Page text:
With the MSI Creator 17, we have seen the light. As the name implies, the laptop features a 17.3-inch, 16:9 screen with a UHD 4K resolution panel. But it’s not the size, nor the resolution, that matters here. As the first laptop in the world with a miniLED screen, it’s crisper and brighter (can you say 1,000 nits?!) than anything we’ve seen before.
Typical laptops use standard LEDs that are larger and limit the density in a laptop screen. A typical display LED might be 2mm in size.
A miniLED could be a tenth the size of that conventional LED. Being able to pack LEDs closer together inside of a display means the potential for more zones, which gives you blacker blacks, and increased contrast, too.
The most eye-catching part, though, is that brightness. A budget laptop might barely hit 230 nits, while most gaming laptops push 300. Laptops such as Gigabyte’s Aero 17 and its HDR400 4K panel may emit up to 450 nits. The MSI’s HDR1000 panel hits 1,000 nits on paper. We measured ours at about 940 nits.
For a quick comparison we set up Gigabyte’s Aero 17 with its HDR 400, 4K and 10-bit panel next to the Creator 17, and ran both through a photo and video shoot-out. Both are large, yet slim, laptops aimed at content creators who need a little portability.
The Aero 17’s panel, an AU Optronics 329B, is no slouch itself at greater than 400 nits. But next to the Creator 17’s AU Optronics AUO278E, it definitely was at a loss for brightness. Photos on the Creator 17 had a pop and intensity that at times made the Aero 17’s panel look pale. Playing back video on the Creator 17, scenes of fire exploded off the screen with an intensity that just can’t be done with conventional screens.
Not all was perfect. Even though the panel reports that it is 10-bit capable, Windows recognized it as an 8-bit panel. That gave the Aero 17’s 10-bit the advantage in the display of smoother gradations.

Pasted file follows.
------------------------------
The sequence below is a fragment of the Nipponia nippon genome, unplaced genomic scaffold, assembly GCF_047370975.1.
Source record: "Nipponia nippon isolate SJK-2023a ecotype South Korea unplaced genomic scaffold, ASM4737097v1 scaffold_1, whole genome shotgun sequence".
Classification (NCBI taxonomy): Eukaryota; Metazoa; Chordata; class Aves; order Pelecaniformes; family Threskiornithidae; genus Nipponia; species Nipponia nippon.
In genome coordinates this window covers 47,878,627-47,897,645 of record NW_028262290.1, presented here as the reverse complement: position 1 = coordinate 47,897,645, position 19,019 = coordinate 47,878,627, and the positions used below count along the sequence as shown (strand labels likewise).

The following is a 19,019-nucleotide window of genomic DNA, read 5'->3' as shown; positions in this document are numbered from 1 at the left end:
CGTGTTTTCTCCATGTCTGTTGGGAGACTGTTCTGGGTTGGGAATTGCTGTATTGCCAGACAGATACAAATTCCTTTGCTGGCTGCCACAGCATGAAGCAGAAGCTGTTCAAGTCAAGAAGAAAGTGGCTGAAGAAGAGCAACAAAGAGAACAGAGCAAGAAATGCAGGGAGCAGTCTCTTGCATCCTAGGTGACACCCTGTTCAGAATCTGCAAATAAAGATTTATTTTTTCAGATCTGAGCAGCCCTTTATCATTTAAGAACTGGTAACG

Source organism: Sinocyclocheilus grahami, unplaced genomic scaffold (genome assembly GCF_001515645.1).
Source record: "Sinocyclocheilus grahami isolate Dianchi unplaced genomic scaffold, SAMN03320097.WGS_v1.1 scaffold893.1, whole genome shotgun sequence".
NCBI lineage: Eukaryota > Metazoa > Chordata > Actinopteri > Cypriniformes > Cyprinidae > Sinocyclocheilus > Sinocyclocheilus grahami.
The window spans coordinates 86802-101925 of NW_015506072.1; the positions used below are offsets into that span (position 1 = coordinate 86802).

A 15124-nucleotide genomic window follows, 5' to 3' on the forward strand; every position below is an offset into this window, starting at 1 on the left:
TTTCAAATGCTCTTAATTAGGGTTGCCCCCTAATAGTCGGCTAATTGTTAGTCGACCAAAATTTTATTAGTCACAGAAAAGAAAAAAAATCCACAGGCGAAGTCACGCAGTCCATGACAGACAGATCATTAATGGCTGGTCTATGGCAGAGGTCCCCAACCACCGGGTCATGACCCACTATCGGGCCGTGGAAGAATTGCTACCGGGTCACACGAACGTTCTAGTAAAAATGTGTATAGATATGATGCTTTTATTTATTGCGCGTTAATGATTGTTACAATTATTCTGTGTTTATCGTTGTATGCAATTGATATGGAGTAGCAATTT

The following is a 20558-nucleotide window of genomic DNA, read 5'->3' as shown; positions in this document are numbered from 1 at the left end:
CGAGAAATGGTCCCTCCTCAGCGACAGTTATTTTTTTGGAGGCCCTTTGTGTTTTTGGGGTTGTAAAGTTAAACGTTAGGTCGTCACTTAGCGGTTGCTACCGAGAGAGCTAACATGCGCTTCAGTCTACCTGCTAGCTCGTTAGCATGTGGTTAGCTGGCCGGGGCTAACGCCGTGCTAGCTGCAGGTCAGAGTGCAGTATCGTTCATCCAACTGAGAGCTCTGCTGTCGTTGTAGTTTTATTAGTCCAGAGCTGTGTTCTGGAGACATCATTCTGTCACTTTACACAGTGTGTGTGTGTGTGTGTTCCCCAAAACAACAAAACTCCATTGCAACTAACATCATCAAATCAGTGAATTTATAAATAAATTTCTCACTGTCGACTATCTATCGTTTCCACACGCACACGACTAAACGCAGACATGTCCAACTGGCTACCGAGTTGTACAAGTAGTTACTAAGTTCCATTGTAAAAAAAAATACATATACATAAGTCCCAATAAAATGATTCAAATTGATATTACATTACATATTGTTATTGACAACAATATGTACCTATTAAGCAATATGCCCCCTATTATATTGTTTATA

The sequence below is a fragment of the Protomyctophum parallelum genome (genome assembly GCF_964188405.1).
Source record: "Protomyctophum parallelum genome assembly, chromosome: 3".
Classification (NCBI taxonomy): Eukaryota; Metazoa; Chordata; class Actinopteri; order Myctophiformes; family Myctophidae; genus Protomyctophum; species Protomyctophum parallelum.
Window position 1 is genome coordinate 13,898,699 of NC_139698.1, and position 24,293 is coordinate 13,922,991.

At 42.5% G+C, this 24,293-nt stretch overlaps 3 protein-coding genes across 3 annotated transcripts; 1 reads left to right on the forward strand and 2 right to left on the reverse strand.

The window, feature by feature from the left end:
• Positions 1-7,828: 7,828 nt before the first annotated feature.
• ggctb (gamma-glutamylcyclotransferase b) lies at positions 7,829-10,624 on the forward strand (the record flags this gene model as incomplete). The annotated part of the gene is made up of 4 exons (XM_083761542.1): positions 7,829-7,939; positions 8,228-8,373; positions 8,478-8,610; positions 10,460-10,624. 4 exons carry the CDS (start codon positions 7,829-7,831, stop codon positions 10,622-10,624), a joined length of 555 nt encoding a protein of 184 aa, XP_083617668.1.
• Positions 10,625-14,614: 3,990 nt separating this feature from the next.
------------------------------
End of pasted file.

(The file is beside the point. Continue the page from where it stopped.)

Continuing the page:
We can’t say the Creator 17’s miniLED panel has that black-hole contrast of an OLED, but it was pretty good. And we have yet to see a 17-inch OLED in a laptop. Most, we suspect, are just getting out of the way for miniLED panels and eventually microLED, which is expected to offer near OLED-levels of contrast.
If you can ever get your eyes ripped away from the screen, the rest of the laptop is pretty sweet. The Creator 17 comes with up to an 8-core 10th-gen Core i7-10875H and up to a GeForce RTX 2080 Super.
The Creator 17 appears to be based off the same chassis as the gaming-focused GS75 Stealth. At the time, the GS75 Stealth wowed us with its five-pound weight. The Creator 17 is a bit heavier at 5.3 pounds. That’s still pretty good. For comparison, the Aero 17 is 5.6 pounds, as is the Asus ROG Zephyrus Duo 15 (with its second screen, of course).
The selection of ports isn’t bad either. On the left you get a dedicated charging port for the 230-watt power brick, a Gigabit ethernet port, USB-A, microSD, and two analog ports. The two analog ports is mostly an appeal to streamers and competitors who want the separate analog channels, likely a holdover from the GS75 Stealth chassis. What we find less, useful though, is the microSD port. To be fair, a lot of drones now use microSD. Most creators record to SD cards, though, so they may need to get an external reader or USB-C hub.
The right side gives you Thunderbolt 3, two USB A, USB-C, HDMI, and Kensington lock port.
We’re still in the middle of our review, but two things already concern us: fan noise, and speaker quality. This is a lot of hardware in a 5.3-pound body, and it feels like the feature MSI threw overboard was the audio system.
We’ll get to performance in the formal review. We expect it to track within what’s expected of a Intel 10th-gen 8-core Core i7 and GeForce RTX 2080 Super Max-Q, but tuned for creators rather than all-out gamers.
That’s all details, though, compared to the main event–that blazing, 1,000-nit miniLED experience. For now, there is no other laptop on earth like MSI’s Creator 17.